There are a number of possible reasons for this. Firstly, historically, innovative companies have often held a view that enforcement of intellectual property rights in some countries which may have a less sophisticated patent system is very difficult. However, we are seeing that many countries are making significant efforts to improve their patent systems and make enforcement a realistic possibility. In any event, even in countries in which enforcement is challenging, intellectual property rights can still act as a useful deterrent to rival companies looking to enter the market.
The long lifespan of a patent also raises the need for innovative companies to forecast where their products may become valuable in years to come to ensure that opportunities for obtaining valuable geographical protection are not being missed
There may also have been a view from within the industry that patent protection is more difficult and/or expensive to obtain in countries in which protection is sought less frequently. However, our experience in filing large global families of patent applications is that this is not the case and, in fact, broader protection can often be obtained in some of the less common states. Additionally, it is important to remember that a patent can usually last for 20 years from its filing date and, therefore, the value of a patent and opportunities for enforcement can grow substantially during its lifetime. The long lifespan of a patent also raises the need for innovative companies to forecast where their products may become valuable in years to come to ensure that opportunities for obtaining valuable geographical protection are not being missed.
Of course, the USA, Europe, Japan and China might represent important markets or manufacturing hubs for a given innovation, in which case it would clearly be prudent to pursue patent protection in these countries. Based on the global growth and distribution of energy storage installations shown in Figure 3, however, it does appear that opportunities exist for obtaining valuable intellectual property rights in countries which might be thought of as having less sophisticated patent systems. Patent protection in areas of particular commercial interest can be instrumental in obtaining and maintaining market share and in acting as a deterrent to keep competitors off the market. It can also be a useful licensing tool.
For example, Figure 3 shows that South Africa is a hub of activity in the thermal storage sector, but this is not reflected in the number of thermal storage patent filings in the country. South Africa has a cost-effective and well-organised patent system. A South African patent can be registered based on a granted patent in another jurisdiction (e.g. Europe, USA), meaning that the time and expense typically associated with patent prosecution in most jurisdictions can be avoided. As a result, patent protection in South Africa can be obtained relatively cheaply and quickly.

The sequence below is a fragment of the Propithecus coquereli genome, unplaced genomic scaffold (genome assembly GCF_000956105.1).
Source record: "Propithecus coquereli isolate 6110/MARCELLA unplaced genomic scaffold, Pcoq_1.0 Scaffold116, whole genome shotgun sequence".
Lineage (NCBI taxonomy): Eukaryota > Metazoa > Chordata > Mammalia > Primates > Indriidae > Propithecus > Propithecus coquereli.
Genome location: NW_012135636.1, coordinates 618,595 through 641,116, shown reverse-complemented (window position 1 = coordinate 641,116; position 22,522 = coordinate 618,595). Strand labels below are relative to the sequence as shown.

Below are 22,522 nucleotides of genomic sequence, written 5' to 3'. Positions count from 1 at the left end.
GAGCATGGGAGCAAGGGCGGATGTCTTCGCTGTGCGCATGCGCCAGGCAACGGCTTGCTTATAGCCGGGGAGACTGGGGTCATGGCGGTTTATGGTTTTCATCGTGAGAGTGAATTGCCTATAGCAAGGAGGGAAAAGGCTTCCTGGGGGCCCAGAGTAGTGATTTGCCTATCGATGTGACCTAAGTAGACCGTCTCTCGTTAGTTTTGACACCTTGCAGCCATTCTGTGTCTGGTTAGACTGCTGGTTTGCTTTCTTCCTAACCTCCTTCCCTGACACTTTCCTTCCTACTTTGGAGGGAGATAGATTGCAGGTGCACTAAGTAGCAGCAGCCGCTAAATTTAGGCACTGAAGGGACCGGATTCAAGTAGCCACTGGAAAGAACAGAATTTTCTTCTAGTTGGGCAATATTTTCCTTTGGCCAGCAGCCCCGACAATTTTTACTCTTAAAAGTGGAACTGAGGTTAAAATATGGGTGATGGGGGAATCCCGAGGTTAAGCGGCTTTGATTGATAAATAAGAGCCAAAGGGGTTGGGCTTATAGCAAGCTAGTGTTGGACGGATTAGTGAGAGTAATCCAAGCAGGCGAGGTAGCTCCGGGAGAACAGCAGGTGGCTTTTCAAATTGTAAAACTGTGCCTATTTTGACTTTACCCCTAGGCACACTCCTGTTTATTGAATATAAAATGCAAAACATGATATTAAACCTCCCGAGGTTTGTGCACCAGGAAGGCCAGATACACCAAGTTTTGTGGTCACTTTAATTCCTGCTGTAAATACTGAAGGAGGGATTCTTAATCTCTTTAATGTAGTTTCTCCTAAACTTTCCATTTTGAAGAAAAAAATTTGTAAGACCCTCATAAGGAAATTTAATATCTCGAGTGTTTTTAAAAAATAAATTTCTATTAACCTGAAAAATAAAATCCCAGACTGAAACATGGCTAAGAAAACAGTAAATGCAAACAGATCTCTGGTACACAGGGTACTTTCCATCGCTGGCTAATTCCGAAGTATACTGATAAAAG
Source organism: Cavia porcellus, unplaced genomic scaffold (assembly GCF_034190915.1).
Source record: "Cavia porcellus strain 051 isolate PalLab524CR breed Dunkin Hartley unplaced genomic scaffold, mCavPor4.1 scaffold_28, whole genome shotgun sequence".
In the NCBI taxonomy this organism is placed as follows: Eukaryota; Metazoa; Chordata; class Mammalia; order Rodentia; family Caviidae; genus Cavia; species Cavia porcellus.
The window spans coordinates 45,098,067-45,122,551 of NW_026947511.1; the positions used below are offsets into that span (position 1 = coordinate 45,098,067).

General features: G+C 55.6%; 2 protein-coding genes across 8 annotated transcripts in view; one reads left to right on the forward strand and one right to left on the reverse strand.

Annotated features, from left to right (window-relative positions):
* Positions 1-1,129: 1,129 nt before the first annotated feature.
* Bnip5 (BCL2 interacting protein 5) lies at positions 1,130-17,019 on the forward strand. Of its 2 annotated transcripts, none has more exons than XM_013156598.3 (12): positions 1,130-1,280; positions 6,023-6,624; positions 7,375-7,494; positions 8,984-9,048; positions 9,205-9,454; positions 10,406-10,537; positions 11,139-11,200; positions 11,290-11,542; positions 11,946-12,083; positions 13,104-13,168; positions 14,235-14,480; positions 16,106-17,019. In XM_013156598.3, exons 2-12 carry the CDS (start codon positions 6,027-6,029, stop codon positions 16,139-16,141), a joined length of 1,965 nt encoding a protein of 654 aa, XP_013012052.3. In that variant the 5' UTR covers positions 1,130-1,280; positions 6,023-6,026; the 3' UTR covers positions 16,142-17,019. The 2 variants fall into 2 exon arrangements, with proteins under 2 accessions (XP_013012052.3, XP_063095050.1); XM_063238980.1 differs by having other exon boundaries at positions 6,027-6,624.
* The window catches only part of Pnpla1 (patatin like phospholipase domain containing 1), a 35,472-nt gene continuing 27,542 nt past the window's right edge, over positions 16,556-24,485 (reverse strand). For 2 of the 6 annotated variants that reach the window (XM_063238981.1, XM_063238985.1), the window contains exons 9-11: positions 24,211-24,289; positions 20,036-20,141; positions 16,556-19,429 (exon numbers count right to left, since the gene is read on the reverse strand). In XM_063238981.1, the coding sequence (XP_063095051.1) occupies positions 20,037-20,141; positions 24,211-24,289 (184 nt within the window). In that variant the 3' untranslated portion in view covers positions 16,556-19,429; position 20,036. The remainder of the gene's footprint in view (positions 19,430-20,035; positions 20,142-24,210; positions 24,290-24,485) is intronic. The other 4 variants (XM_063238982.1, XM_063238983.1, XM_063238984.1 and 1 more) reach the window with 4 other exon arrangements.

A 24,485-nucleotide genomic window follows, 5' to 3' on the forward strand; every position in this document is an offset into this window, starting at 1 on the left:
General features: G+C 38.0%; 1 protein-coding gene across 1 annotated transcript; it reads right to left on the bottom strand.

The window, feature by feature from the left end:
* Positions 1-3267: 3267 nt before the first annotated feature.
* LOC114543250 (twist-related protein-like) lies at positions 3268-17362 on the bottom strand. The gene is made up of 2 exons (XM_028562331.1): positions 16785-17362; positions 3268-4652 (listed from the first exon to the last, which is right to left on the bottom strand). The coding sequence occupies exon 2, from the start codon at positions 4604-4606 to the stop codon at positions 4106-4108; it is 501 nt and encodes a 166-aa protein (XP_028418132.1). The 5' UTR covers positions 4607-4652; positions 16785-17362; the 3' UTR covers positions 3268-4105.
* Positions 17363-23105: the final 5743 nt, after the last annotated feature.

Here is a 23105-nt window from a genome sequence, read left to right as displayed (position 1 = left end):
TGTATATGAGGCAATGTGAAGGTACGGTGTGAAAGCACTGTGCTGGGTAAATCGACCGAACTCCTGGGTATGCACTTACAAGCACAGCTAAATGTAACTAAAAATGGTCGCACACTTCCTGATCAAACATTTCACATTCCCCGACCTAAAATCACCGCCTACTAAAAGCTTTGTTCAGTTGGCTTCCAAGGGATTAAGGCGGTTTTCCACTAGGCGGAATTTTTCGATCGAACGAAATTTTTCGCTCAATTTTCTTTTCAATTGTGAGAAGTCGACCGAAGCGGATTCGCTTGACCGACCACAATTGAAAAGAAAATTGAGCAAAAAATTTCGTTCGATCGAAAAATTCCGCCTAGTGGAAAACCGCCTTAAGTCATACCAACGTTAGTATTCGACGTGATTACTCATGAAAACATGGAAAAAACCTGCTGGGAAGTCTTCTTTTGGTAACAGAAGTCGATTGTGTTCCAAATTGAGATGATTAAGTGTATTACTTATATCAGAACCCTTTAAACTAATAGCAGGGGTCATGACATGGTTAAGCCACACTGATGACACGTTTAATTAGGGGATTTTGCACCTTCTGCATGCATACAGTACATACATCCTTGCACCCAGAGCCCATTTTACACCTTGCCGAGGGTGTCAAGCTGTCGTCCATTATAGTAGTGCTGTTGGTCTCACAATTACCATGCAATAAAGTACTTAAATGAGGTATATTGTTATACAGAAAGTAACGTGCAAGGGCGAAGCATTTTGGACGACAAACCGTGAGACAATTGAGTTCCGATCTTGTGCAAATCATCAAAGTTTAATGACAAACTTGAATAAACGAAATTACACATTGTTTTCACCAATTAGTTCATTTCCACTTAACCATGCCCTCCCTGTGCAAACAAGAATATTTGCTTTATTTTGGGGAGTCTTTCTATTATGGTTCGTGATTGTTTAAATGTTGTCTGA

We also see activity in the thermal and electro-chemical sectors in India. Traditionally, many companies and observers have held the view that Indian patents are very hard to enforce. However, in recent years, the Government of India has made significant efforts to improve the quality of the Indian patent courts, and a number of important decisions have been passed down as a result.
North Africa features heavily in the thermal storage sector. Until recently, none of the northernmost countries in Africa has been a member of any regional patent system (Africa has two regional patent offices: The African Regional Intellectual Property Organization (ARIPO) and Organisation Africaine de la Propriété Intellectuelle (OAPI)). This has meant that patent protection in Morocco, Algeria, Libya and Egypt, for example, could only be obtained by filing a separate application in each country. However, Morocco (since 1st March 2015) and Tunisia (since 1st December 2017) are now validation states of the European Patent Office, meaning that patent protection in Morocco and Tunisia can be obtained via a European patent application, and this patent protection will have the same effect as national Moroccan and Tunisian patents. Therefore, companies for whom Morocco or Tunisia are an important market can make use of their European patent applications to obtain patent protection in these states.
In summary, we have noticed that some countries or regions that host significant activity in the energy storage sector have been ignored by companies in the sector when it comes to filing patent applications. Armed with knowledge and expertise relating to the nuances of patent law in these jurisdictions, and connections with high-quality local patent attorneys, valuable patent protection could be obtained that could give companies an important foothold in these territories. It will be interesting to see whether these trends continue as more recent data becomes available.